FOUR PAWS Global Wildlife Rescue Saves Last Asiatic Black Bear From Bile Farm In The Son La Province Of Vietnam

Last week, FOUR PAWS global animal welfare organization rescued its 50th bear in Vietnam, the last bear used for its bile in Son La Province. 

The rescued female Asiatic black bear named “Tu Do” was taken to BEAR SANCTUARY Ninh Binh. Prior to her rescue, 21-year-old Tu Do was kept in a small cage in a private backyard and abused for painful bile extraction.

While production and demand for bear bile has been declining in recent years in Vietnam, 324 bears still suffer on bear farms. Capital Hanoi remains the bear farming hotspot, with 158 bears kept in cruel conditions. FOUR PAWS is calling on the Vietnamese government to better enforce regulations on bear keeping and to end bear farming for good in Hanoi and across the country.

In a one-day rescue mission, the FOUR PAWS team made its way from BEAR SANCTUARY Ninh Binh to the province of Son La to examine bear Tu Do before her departure. After a six-hour journey, she reached her new home, where she is now receiving all the care she needs.

“The rescue of Tu Do went very smoothly. When we arrived, she was calm, friendly, and curious. She’s a very small bear and a little underweight,” said Emily Lloyd, animal manager at BEAR SANCTUARY Ninh Binh, in a statement. “The health check revealed gallstones, which means she will need surgery to remove her gallbladder in the future. Sadly, she also has moderate liver and dental disease. We will now provide dedicated care for her and begin her rehabilitation to a better life.”

The rescue of Tu Do is the 20th bear rescue carried out by FOUR PAWS in Vietnam. Since the opening of its BEAR SANCTUARY Ninh Binh in Vietnam in 2017, the animal welfare organization has rescued 50 bears, mostly from bear farms, but also from wildlife trafficking. As a result of having been previously exposed to poor conditions and cruelty, ten bears have died over the years.

The decline of bear farming in Vietnam affects bear bile production, but demand is an important factor as well when it comes to the abuse of bears for their bile. According to a new study on the link between the end of bear farming and consumer choice, bear bile consumers in Vietnam are willing to switch to non-animal-based products for the treatment of ailments, including herbal alternatives and Western medicine. Therefore, the reduced availability of bear bile and the eventual closure of all bear farms is not expected to lead to a rise in demand for poaching and wild bear bile in Vietnam.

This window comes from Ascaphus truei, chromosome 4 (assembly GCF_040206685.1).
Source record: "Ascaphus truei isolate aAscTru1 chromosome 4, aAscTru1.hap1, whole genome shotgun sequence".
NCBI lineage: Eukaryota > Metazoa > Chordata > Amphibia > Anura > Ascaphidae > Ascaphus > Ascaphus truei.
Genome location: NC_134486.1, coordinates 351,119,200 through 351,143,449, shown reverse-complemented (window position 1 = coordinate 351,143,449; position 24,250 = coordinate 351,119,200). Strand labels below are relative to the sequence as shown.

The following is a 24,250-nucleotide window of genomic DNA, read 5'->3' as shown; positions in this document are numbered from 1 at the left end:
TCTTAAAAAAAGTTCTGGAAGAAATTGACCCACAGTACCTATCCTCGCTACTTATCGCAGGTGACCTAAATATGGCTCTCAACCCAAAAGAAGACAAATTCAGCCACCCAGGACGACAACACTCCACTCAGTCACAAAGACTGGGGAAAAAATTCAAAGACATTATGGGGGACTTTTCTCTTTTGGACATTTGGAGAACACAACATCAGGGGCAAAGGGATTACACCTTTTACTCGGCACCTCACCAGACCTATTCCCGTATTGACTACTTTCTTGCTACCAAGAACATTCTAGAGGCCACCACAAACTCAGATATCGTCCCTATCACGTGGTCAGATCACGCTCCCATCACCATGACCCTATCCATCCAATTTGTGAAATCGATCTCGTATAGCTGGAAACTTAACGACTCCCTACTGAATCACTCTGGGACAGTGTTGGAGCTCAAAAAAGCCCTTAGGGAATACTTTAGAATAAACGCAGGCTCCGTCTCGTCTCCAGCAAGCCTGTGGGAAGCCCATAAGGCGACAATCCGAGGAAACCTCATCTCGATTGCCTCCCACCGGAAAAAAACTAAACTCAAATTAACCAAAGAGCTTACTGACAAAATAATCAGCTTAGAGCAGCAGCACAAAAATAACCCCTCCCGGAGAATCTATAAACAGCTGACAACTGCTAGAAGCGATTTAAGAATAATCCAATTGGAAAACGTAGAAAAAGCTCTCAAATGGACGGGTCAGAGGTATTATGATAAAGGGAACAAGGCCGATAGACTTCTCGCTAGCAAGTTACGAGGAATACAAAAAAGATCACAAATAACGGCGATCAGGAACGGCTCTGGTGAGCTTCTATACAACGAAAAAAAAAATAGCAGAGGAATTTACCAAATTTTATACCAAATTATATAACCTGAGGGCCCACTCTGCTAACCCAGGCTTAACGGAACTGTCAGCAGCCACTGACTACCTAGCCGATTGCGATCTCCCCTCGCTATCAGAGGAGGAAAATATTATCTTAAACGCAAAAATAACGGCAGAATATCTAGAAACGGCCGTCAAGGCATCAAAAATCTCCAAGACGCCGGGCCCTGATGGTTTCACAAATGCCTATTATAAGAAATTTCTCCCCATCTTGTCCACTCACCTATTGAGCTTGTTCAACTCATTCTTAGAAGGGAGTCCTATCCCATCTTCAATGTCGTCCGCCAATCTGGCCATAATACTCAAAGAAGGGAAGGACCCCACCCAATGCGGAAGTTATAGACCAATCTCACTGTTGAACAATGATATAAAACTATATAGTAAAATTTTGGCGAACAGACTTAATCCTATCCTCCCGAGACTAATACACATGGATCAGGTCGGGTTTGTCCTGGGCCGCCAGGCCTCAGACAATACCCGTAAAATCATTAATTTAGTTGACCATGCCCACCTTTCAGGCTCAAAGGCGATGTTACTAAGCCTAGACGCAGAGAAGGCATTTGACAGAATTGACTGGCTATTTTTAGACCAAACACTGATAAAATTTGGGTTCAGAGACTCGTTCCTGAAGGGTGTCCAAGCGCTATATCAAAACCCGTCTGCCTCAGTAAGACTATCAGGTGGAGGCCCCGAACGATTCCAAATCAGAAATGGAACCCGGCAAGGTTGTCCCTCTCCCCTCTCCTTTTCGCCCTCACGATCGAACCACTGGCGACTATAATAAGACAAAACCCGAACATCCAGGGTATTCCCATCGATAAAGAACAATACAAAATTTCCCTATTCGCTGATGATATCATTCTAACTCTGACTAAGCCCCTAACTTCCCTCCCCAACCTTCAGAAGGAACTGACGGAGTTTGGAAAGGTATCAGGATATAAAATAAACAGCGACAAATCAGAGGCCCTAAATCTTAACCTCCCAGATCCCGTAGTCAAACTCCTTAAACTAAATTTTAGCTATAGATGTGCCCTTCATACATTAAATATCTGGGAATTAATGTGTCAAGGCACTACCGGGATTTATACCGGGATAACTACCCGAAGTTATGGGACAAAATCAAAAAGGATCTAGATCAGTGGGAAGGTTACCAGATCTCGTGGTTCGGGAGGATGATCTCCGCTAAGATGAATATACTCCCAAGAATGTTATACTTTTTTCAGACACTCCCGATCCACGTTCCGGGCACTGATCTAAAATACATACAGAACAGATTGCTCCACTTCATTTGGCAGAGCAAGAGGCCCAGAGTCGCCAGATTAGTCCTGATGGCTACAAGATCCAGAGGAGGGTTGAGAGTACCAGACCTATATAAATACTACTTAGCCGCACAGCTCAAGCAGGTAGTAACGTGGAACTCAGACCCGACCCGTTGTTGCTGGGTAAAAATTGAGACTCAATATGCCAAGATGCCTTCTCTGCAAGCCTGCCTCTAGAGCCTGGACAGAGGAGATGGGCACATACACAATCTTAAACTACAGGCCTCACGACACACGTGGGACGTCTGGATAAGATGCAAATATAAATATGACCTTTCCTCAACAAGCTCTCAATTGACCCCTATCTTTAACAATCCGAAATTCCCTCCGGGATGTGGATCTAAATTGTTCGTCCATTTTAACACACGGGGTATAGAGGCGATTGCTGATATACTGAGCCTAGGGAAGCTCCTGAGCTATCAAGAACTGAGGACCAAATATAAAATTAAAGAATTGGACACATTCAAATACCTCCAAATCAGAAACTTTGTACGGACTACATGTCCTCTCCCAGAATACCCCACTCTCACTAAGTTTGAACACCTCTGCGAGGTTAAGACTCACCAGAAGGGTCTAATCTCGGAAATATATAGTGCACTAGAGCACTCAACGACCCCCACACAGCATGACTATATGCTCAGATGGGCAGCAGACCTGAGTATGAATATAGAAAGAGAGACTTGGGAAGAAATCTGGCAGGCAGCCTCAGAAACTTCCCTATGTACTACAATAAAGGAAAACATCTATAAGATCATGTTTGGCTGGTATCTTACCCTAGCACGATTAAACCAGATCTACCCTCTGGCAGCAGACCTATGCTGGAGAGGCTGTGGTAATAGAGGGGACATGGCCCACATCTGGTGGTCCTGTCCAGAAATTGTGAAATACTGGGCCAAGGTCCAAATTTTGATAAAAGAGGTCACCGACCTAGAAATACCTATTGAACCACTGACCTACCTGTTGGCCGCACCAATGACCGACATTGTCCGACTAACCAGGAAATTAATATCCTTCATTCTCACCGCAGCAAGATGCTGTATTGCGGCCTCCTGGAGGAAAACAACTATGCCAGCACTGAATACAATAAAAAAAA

Asiatic black bears are native to Vietnam and on the brink of local extinction. This is due to poaching and the illegal wildlife trade where demand for their parts and derivatives remains.

Since Vietnam banned the sale and possession of bear bile in 2005, the number of bears kept on bear farms has decreased from 4,300 to 324 in October 2021. While Son La province is the 40th out of 63 provinces to be bear bile farm-free, the capital Hanoi remains the country’s bear farming hotspot.

“Many provinces have been working hard to end bear farming, but Hanoi province has shown only very little improvement, reflecting poorly upon overall efforts of the government. The outcomes of the new bear bile consumer study emphasizes even further that there is no reason at all to continue this cruel practice of animal suffering. We urge the government to do everything in its power to reach their goal of ending bear farming for good by 2025,” said Barbara van Genne, responsible for wild animal rescue & advocacy at FOUR PAWS.

You can help all animals and our planet by choosing compassion on your plate and in your glass. #GoVeg

You can help all animals and our planet by choosing compassion on your plate and in your glass. #GoVeg

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